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The MacGuffin: News and Comment (10/May/2008)

(c) Ken Mogg (2008)

May 10

Back on February 23, I reported on how I was working on my 'files'. That work continues! Accordingly, here are some random items I came across this week, and some comments. First, according to the Paramount 'Showmanship Manual' for The Man Who Knew Too Much (1956), it might seem that James Stewart and Doris Day took a risk in filming on location in North Africa. However, they were adequately protected: '[I]n Marrakech, French Morocco, ... the sinister alleys and teeming bazaars are actually too dangerous for foreigners to wander in without escort. ... With permission from the Pasha [governor], who provided armed police for protection, Hitchcock spent two weeks filming in the incredible labyrinth of streets. ... [T]he movie-goer is treated to fascinating views of the exotic bazaar called the Souks, [to] the street of sewers [sic] where veiled Arabian women ply their ancient needle craft at the most modern of Singer sewing machines, [to] the area of the dye shops where one of the local villains falls into a vat of blue dye, and [to] the luxurious Mamounia Hotel with its strange eating house.' (Elsewhere in my files this week I came across Roald Dahl's 1987 story "The Bookseller" which mentions how Winston Churchill loved the Hotel La Mamounia and often painted the Atlas Mountains from his balcony there.) Next, here's a shameful item from a Selznick publicity manual for The Paradine Case (1947): 'The skins of 250 Iceland Sheep were used on a luxurious bedroom suite in The Paradine Case. The wool of the Iceland Sheep is much like Angora, and the skins made a luxurious floor covering of light beige.' (This of course is Mrs Paradine's bedroom suite that reminded Peter Conrad of a scene from a Cecil B. DeMille film.) Finally, some thoughts on Saboteur (1942). During my filing this week, I came across a 2003 email from Michael Walker in which he provided background for why, during the cross-country car drive from the Hoover Dam to New York, a couple of the saboteurs sing "Tonight We Love" set to music from Tchaikovsky's First Piano Concerto. (See frame-capture below.) Michael quotes musicologist Sigmund Spaeth: '[In 1941] America discovered the opening melody of Tschaikowsky's Piano Concerto in B-flat minor. The band-leader, Freddy Martin, first turned it into "Tonight We Love", with words by Bobby Worth and some helpful arranging by Ray Austin. Then came "Concerto for Two", with Jack Lawrence supplying a text for Robert C. Haring's adaptation. Eventually there were no fewer than sixteen different versions of the same tune ...'. Interesting! Bill Krohn has told me he feels that Hitchcock is subtly sending up the relative effeteness of the saboteurs, remarking that the bespectacled saboteur in the back seat has just waxed nostalgic about how, 'When I was a child, I had long golden curls ...' (Tchaikovsky of course was gay.) This makes a lot of sense. For one thing, it contrasts with how Barry Kane (Robert Cummings) had earlier in the film whistled a different, more robust tune, the so-called 'Fate' passage from Beethoven's Fifth Symphony. (If the saboteurs can sing a tune composed by a Russian composer, then presumably 'our' Barry may whistle a tune composed by a German composer!) In turn, I think of further evidence for this idea. At the film's climax, Barry will come up against another of the saboteurs, Fry (Norman Lloyd), whom Theodore Price, in his book 'Hitchcock and Homosexuality' (1992), has no doubt is gay. (The Saboteur climax prefigures that of North by Northwest between Thornhill (Cary Grant) and the sinister Leonard (Martin Landau).) And tonight I was struck by the very first remark we hear spoken by socialite Mrs Sutton (Alma Kruger) when Barry is taken to the saboteurs' New York lair. As Barry enters the upstairs room where Mrs Sutton is addressing a couple of her male colleagues, she reprimands them thus: 'I have to hover over you like an old hen.' This is precisely the line Hitchcock uses in Rebecca to characterise the somewhat de-natured estate-manager Frank Crawley (Reginald Denny) - nearly all the men in the film are so afflicted - and will use again in The Paradine Case to characterise the gay Latour (Louis Jourdan). Frank Crawley is 'as fussy as an old mother hen'; Latour, we're told, had been 'like an old mother hen' to his beloved master, the blind Colonel Paradine. As John Houseman once remarked, Hitchcock approached his filmmaking with an almost scientific exactitude ...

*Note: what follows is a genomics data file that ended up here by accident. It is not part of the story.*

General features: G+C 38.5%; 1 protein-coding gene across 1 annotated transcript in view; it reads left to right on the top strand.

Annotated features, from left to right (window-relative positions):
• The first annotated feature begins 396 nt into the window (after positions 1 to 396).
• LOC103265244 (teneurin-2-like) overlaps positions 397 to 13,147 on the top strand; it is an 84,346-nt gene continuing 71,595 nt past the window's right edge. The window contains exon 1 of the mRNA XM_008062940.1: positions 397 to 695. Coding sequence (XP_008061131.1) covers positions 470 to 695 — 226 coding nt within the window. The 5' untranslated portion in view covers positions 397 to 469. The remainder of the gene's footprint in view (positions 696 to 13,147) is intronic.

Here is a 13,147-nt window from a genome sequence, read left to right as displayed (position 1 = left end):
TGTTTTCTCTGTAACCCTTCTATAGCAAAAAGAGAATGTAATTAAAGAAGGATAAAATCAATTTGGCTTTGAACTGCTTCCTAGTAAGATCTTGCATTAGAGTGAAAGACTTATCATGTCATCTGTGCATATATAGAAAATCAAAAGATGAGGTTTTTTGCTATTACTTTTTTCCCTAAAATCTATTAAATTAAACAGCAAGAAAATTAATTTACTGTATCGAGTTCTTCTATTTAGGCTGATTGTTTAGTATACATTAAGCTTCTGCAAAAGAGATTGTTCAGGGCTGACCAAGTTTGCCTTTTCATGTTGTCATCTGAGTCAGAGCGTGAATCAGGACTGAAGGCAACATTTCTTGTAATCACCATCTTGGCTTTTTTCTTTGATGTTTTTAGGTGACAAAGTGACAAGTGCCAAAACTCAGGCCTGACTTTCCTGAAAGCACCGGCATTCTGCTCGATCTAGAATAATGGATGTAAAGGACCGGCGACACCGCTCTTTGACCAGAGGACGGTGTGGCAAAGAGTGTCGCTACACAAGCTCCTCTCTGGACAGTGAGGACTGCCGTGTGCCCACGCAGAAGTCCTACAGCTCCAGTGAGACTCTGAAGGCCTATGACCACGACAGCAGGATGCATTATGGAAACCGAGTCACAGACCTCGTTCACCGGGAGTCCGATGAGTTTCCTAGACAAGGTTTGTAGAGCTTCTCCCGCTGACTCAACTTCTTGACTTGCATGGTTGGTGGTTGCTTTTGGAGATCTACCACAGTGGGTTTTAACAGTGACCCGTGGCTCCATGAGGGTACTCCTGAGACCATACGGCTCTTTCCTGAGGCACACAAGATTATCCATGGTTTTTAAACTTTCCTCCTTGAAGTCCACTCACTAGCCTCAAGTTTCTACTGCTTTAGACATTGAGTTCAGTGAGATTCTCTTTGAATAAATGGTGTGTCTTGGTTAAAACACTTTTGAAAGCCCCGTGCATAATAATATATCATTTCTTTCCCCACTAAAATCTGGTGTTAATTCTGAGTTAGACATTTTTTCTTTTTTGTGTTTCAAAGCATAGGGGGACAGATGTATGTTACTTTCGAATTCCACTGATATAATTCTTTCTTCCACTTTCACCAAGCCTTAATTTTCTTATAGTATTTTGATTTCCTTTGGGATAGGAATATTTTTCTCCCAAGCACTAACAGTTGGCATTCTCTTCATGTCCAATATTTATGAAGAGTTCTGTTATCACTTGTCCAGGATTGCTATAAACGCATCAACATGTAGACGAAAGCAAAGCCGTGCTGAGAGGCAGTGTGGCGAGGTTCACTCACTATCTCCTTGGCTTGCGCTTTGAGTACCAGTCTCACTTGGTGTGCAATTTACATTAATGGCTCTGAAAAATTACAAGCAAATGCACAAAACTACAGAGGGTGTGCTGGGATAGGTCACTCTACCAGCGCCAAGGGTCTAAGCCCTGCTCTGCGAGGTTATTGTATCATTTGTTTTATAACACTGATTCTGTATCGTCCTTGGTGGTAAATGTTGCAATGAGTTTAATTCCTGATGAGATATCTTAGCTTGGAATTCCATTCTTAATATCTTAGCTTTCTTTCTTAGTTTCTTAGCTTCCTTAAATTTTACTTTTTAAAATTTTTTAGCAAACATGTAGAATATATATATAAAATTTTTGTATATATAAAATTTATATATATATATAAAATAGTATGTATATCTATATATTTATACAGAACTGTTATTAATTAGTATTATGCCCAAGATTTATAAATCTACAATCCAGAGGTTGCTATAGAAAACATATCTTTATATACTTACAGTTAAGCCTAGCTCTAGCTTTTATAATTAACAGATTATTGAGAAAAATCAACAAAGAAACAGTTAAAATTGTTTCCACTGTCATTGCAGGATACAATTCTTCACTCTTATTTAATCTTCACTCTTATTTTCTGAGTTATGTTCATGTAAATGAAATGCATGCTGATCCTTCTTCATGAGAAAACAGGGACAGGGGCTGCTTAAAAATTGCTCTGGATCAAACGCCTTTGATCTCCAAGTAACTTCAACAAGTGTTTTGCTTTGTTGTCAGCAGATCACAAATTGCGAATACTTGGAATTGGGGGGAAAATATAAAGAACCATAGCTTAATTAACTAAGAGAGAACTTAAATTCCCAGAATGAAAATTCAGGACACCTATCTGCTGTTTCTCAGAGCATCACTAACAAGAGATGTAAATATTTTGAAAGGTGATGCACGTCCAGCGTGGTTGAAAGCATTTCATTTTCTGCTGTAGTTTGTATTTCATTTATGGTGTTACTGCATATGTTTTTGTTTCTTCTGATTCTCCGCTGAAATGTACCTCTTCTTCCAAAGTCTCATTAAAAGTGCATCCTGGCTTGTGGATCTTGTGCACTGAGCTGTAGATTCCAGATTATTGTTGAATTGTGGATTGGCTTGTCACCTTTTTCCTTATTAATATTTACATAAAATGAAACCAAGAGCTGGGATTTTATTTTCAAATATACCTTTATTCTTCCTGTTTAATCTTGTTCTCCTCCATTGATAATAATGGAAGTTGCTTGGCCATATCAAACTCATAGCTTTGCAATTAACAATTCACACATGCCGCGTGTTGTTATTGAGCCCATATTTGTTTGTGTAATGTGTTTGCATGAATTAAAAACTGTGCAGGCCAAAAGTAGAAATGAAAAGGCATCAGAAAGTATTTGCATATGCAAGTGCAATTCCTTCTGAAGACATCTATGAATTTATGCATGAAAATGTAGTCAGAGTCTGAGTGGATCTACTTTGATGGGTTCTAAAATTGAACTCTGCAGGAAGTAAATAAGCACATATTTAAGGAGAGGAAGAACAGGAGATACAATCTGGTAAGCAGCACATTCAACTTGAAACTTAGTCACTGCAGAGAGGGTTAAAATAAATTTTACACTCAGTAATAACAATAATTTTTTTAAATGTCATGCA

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This material is copyright of Ken Mogg and the Hitchcock Scholars/'MacGuffin' website (home page) and is archived with the permission of the copyright holder.